The characterization of blight disease, soil, and leaf regions by the CNN can be observed from the deconvolutional layers. The deconvolutional network maps the feature activity back to the input pixel space by using the same components of the convolutional layer (filtering, pooling) in the reverse order [25, 26]. The feature maps of the different stages of ResNet, trained for four-class detection include a number of relevant ones showing features of leaves and disease patches. Figure 9(a) shows the sample output image for the RGB color space detection model. Figures 9(b) and 9(c) both show the visualization of the leaf feature and disease patch feature side-by-side for the 2c and the 5c layer, respectively. From Figure 9, it was inferred that the leaf features are well learned. The activation in the 5c layer shows that along with features of disease patch, features of soil patch have also been learned by the detection model. Overall, the 36th, 12th, 31th, and 28th feature maps of the 2nd to the 5th layers were strongly related to disease, flower in the background, infected leaf, and healthy leaf, respectively. The learning of leaf venation could be properly observed in the feature maps.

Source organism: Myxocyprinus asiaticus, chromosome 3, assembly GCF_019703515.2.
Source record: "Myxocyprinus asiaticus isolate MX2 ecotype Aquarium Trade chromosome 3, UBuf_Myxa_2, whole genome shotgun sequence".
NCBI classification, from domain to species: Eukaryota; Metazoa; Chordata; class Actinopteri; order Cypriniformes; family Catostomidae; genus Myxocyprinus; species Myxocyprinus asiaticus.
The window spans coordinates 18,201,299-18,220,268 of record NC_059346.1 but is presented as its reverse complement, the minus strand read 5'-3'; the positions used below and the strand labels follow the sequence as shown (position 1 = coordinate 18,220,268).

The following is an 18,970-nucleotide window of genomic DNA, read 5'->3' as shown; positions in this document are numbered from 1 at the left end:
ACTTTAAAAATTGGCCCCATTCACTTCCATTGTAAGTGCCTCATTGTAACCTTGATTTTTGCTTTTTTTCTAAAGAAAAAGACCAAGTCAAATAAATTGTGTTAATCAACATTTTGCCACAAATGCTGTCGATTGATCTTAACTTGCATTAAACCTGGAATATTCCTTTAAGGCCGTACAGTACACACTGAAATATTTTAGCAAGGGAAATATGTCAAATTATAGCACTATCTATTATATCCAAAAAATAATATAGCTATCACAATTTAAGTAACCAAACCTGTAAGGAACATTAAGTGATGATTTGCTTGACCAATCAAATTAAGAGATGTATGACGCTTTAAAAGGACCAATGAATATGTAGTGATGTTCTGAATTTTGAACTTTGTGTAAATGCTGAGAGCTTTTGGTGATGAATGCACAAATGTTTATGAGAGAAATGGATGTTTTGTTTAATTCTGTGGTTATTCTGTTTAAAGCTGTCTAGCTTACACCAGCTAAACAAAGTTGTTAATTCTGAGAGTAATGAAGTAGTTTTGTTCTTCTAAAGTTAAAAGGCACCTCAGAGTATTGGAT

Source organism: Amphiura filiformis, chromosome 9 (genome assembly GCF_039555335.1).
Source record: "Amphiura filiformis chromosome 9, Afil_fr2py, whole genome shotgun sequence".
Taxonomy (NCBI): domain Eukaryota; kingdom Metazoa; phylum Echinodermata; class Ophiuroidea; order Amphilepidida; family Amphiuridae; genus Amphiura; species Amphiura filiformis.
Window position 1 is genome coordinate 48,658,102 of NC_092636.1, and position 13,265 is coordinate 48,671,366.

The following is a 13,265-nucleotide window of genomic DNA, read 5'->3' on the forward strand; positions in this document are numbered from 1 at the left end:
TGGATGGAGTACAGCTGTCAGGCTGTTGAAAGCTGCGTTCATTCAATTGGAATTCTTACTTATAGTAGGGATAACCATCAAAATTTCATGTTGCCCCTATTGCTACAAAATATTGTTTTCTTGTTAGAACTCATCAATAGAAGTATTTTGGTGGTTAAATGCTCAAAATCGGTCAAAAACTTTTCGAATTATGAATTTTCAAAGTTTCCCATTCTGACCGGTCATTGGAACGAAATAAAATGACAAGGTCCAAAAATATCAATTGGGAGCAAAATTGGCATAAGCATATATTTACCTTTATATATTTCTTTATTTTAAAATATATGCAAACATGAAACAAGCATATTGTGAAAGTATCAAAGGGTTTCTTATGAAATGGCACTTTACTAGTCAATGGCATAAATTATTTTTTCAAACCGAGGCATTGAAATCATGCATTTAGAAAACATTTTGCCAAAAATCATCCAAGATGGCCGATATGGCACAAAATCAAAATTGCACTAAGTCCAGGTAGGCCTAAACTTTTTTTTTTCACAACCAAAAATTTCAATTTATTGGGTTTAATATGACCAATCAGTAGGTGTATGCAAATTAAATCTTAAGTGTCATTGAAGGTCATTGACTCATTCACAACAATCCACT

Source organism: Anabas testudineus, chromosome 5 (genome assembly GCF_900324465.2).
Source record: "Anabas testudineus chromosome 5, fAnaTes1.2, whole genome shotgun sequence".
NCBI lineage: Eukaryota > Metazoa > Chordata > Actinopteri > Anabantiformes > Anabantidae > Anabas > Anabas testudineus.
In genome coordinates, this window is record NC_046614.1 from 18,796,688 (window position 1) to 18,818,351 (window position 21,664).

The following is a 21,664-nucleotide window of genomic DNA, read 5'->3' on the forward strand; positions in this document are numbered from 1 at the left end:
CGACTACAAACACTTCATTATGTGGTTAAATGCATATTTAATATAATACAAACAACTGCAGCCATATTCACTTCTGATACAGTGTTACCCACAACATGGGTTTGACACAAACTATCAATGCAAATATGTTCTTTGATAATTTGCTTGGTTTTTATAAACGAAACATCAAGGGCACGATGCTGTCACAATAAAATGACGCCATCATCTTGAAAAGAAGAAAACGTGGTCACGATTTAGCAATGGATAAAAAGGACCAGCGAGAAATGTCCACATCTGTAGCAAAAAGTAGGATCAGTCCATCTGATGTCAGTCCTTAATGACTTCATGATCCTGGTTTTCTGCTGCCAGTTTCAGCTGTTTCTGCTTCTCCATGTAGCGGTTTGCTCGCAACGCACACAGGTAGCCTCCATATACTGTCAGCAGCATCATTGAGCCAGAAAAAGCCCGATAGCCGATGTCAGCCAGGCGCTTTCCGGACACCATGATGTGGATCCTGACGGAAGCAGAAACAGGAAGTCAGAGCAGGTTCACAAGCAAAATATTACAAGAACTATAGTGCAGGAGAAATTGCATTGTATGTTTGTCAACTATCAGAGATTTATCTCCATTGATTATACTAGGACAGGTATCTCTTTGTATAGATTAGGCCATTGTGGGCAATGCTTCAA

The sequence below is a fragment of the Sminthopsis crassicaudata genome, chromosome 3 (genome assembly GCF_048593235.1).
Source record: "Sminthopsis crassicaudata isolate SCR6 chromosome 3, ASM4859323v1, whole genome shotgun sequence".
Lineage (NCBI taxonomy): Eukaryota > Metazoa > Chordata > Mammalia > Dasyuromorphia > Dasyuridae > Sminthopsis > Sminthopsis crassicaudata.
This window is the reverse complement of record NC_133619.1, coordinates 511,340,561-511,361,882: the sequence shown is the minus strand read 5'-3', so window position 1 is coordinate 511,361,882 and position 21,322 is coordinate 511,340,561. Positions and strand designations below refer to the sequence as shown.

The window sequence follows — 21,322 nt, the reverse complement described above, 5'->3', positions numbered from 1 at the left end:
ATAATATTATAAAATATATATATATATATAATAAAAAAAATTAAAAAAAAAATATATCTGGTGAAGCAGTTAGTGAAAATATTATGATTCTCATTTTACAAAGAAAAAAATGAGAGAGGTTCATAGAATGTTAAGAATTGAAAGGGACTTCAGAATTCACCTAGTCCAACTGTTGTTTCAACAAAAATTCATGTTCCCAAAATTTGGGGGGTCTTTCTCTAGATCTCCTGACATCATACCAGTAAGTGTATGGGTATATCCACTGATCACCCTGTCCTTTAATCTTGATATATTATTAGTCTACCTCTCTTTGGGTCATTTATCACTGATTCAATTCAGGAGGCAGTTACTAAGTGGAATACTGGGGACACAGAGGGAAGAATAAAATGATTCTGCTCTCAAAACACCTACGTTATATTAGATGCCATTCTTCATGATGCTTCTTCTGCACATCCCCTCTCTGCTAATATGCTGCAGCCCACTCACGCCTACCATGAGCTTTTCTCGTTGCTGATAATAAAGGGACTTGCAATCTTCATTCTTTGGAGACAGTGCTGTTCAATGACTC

It is interesting to observe that for the model trained with HSL color space dataset, learning and extraction of the finer leaf and disease patch features were observed in the visualizations for the second to the fifth stage of the model. From the leaf feature maps, it could be inferred that a leaf’s feature is better learned when it is in proper camera focus. The feature maps for the sample HSL output image are shown in Figure 10(a) with the fourth and the fifth stages shown in Figures 10(b) and 10(c). Here, the diseased patch is clearly learned apart from the background or the soil patches.